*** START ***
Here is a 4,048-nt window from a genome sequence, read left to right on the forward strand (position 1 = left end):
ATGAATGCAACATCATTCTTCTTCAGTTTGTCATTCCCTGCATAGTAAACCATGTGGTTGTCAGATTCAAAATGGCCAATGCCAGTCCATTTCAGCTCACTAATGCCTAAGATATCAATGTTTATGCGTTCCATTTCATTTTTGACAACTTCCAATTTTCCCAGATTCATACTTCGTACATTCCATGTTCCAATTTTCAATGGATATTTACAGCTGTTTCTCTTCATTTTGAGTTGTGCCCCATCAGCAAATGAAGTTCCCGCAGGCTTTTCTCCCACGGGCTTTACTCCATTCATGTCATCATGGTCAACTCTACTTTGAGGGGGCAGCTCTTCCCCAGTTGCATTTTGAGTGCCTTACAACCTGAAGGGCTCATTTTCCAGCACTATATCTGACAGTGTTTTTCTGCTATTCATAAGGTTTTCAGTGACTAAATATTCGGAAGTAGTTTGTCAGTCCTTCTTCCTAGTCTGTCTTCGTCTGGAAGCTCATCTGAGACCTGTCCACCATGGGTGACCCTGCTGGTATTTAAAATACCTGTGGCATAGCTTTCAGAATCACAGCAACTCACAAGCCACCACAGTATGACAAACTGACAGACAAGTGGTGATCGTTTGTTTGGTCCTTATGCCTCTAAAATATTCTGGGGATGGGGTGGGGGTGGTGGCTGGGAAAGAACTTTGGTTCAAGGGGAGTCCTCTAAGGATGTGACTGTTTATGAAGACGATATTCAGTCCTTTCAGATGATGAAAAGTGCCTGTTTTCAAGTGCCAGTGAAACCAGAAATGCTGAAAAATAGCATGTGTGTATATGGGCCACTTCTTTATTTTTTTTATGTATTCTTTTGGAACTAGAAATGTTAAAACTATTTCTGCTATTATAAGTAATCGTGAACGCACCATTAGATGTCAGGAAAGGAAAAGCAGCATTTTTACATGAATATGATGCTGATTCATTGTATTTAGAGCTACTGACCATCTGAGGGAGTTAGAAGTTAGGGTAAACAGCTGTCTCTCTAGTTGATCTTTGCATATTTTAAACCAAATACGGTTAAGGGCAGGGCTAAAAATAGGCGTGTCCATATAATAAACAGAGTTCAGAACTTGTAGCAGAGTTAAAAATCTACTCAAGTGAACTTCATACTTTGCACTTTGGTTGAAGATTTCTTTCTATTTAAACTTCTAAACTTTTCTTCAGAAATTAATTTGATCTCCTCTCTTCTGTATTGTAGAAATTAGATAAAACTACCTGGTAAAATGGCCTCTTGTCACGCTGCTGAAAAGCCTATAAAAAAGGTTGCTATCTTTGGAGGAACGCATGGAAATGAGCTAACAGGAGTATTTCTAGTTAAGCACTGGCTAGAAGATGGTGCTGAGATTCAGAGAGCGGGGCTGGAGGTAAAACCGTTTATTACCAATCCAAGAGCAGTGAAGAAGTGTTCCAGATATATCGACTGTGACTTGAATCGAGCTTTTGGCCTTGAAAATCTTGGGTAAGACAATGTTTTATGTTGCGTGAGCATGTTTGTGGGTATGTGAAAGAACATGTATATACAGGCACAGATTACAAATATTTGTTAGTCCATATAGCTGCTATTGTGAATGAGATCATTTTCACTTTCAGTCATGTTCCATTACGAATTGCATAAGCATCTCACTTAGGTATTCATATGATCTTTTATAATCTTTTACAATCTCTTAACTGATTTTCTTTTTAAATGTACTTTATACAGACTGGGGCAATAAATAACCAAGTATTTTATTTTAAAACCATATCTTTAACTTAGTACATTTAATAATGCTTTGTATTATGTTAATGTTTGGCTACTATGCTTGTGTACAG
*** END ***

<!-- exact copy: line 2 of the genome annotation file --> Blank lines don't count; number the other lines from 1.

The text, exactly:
ATGAATGCAACATCATTCTTCTTCAGTTTGTCATTCCCTGCATAGTAAACCATGTGGTTGTCAGATTCAAAATGGCCAATGCCAGTCCATTTCAGCTCACTAATGCCTAAGATATCAATGTTTATGCGTTCCATTTCATTTTTGACAACTTCCAATTTTCCCAGATTCATACTTCGTACATTCCATGTTCCAATTTTCAATGGATATTTACAGCTGTTTCTCTTCATTTTGAGTTGTGCCCCATCAGCAAATGAAGTTCCCGCAGGCTTTTCTCCCACGGGCTTTACTCCATTCATGTCATCATGGTCAACTCTACTTTGAGGGGGCAGCTCTTCCCCAGTTGCATTTTGAGTGCCTTACAACCTGAAGGGCTCATTTTCCAGCACTATATCTGACAGTGTTTTTCTGCTATTCATAAGGTTTTCAGTGACTAAATATTCGGAAGTAGTTTGTCAGTCCTTCTTCCTAGTCTGTCTTCGTCTGGAAGCTCATCTGAGACCTGTCCACCATGGGTGACCCTGCTGGTATTTAAAATACCTGTGGCATAGCTTTCAGAATCACAGCAACTCACAAGCCACCACAGTATGACAAACTGACAGACAAGTGGTGATCGTTTGTTTGGTCCTTATGCCTCTAAAATATTCTGGGGATGGGGTGGGGGTGGTGGCTGGGAAAGAACTTTGGTTCAAGGGGAGTCCTCTAAGGATGTGACTGTTTATGAAGACGATATTCAGTCCTTTCAGATGATGAAAAGTGCCTGTTTTCAAGTGCCAGTGAAACCAGAAATGCTGAAAAATAGCATGTGTGTATATGGGCCACTTCTTTATTTTTTTTATGTATTCTTTTGGAACTAGAAATGTTAAAACTATTTCTGCTATTATAAGTAATCGTGAACGCACCATTAGATGTCAGGAAAGGAAAAGCAGCATTTTTACATGAATATGATGCTGATTCATTGTATTTAGAGCTACTGACCATCTGAGGGAGTTAGAAGTTAGGGTAAACAGCTGTCTCTCTAGTTGATCTTTGCATATTTTAAACCAAATACGGTTAAGGGCAGGGCTAAAAATAGGCGTGTCCATATAATAAACAGAGTTCAGAACTTGTAGCAGAGTTAAAAATCTACTCAAGTGAACTTCATACTTTGCACTTTGGTTGAAGATTTCTTTCTATTTAAACTTCTAAACTTTTCTTCAGAAATTAATTTGATCTCCTCTCTTCTGTATTGTAGAAATTAGATAAAACTACCTGGTAAAATGGCCTCTTGTCACGCTGCTGAAAAGCCTATAAAAAAGGTTGCTATCTTTGGAGGAACGCATGGAAATGAGCTAACAGGAGTATTTCTAGTTAAGCACTGGCTAGAAGATGGTGCTGAGATTCAGAGAGCGGGGCTGGAGGTAAAACCGTTTATTACCAATCCAAGAGCAGTGAAGAAGTGTTCCAGATATATCGACTGTGACTTGAATCGAGCTTTTGGCCTTGAAAATCTTGGGTAAGACAATGTTTTATGTTGCGTGAGCATGTTTGTGGGTATGTGAAAGAACATGTATATACAGGCACAGATTACAAATATTTGTTAGTCCATATAGCTGCTATTGTGAATGAGATCATTTTCACTTTCAGTCATGTTCCATTACGAATTGCATAAGCATCTCACTTAGGTATTCATATGATCTTTTATAATCTTTTACAATCTCTTAACTGATTTTCTTTTTAAATGTACTTTATACAGACTGGGGCAATAAATAACCAAGTATTTTATTTTAAAACCATATCTTTAACTTAGTACATTTAATAATGCTTTGTATTATGTTAATGTTTGGCTACTATGCTTGTGTACAG